Have you heard about composting? Composting your organic waste helps the environment in two big ways. First, compost enriches soil so that it can give precious nutrients to plants that are still growing. Composting also keeps food scraps out of landfills. Though landfills and compost piles look similar at face value, food decomposes more quickly—and in a more earth-friendly way—when composted.
Not only is composting better for the environment than traditional waste management systems, but the activity of composting can also turn into an enjoyable pastime for its devotees. If you’d like to try your hand at composting, here are a few things to know.
You might think you can only compost outside, but that is incorrect. Indoor composting is becoming more popular amongst apartment residents. Keep a small, kitchen-friendly compost bin on your countertop or next to your trash can. Contain your scraps there until you can drop them off at a local farmers market. (Don’t forget to verify whether local markets accept composting waste before you drop anything off!)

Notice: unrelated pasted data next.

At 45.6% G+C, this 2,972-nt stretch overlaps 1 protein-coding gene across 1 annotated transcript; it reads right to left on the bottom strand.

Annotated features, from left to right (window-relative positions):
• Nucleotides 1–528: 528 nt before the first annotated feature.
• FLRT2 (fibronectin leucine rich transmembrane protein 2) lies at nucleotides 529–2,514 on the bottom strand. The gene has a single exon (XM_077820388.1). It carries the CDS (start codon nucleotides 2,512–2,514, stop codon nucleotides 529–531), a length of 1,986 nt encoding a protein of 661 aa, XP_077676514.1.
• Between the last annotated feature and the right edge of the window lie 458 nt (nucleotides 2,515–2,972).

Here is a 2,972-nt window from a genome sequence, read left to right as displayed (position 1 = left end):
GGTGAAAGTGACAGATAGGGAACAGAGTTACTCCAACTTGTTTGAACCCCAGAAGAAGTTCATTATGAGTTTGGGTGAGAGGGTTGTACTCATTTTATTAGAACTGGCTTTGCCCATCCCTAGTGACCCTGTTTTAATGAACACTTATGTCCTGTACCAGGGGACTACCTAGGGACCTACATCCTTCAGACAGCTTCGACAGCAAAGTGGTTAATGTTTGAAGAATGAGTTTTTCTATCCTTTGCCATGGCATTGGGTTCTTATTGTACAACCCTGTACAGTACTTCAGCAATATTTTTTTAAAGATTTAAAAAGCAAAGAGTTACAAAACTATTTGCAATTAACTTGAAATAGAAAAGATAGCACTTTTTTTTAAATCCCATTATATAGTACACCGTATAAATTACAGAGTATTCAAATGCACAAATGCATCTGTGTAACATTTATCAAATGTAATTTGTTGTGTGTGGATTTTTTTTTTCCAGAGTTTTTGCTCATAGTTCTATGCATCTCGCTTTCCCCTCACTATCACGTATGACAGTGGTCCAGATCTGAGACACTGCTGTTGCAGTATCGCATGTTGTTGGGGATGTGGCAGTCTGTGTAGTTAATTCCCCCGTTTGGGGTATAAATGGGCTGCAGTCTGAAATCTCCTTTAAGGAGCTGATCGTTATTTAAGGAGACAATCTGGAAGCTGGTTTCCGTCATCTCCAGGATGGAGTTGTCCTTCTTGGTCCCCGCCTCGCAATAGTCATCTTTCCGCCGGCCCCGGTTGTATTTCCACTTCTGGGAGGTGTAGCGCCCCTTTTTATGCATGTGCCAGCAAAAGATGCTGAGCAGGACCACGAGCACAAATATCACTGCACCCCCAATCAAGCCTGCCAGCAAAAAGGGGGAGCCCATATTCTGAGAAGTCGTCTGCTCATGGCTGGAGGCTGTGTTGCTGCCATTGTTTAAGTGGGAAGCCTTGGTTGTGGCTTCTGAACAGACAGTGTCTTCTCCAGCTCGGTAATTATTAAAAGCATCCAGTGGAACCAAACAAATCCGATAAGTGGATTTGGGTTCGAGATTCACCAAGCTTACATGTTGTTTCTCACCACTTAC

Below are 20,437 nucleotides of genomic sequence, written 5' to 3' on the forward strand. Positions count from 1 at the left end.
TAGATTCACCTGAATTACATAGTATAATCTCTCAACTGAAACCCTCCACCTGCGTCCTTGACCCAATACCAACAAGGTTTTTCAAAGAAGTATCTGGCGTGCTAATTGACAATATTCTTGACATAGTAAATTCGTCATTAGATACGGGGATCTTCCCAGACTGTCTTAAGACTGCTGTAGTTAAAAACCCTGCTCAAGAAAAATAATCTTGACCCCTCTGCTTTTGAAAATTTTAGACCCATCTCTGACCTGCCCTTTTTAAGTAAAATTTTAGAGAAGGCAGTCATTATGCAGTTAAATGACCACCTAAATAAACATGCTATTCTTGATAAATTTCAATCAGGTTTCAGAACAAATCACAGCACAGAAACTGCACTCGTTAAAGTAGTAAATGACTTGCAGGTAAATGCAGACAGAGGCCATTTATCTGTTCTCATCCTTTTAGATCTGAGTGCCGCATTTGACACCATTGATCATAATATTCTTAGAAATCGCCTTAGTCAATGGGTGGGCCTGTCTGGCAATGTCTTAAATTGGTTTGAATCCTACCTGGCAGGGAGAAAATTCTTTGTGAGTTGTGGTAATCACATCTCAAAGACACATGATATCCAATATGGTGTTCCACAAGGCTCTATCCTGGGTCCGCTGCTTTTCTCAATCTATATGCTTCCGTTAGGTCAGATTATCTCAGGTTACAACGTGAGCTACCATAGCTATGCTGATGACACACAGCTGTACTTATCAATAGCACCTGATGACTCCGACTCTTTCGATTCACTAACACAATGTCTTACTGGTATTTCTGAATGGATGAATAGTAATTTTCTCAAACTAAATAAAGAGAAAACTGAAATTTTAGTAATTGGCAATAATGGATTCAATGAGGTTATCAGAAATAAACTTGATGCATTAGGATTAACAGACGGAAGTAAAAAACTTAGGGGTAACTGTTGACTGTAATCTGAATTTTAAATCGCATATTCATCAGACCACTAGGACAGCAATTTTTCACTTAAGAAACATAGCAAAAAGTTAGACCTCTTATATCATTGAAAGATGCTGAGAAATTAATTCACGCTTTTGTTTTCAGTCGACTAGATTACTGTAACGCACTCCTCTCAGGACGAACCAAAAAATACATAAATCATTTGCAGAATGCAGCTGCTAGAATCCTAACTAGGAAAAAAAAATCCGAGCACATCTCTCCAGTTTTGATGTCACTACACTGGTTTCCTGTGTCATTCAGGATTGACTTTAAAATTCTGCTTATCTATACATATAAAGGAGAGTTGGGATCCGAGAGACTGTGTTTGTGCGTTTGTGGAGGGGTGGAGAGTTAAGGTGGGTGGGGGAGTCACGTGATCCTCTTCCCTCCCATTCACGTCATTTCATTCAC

Just about anything made from totally organic material – like vegetables and fruit – can be composted. Grass clippings and tree leaves, vegetable and fruit scraps, eggshells, plain rice or plain pasta (no oil or butter), coffee grounds, and tea bags and tea leaves can all be composted. You can also throw in your black and white newspaper or plain white printer paper, unprinted cardboard, and sawdust or wood shavings.
There are also a few things that shouldn’t be added to your compost pile. Any waste that seems unhealthy or dangerous in your house is also dangerous in your compost pile. For instance, if you have a houseplant that dies of insect infestation or plant disease, don't compost the leaves. You also shouldn’t compost anything dairy, any food scraps that include dairy, oil, or meat (since these foods attract rodents and bugs), whole eggs, charcoal or coal ashes, meat, or waste from your dog or cat.
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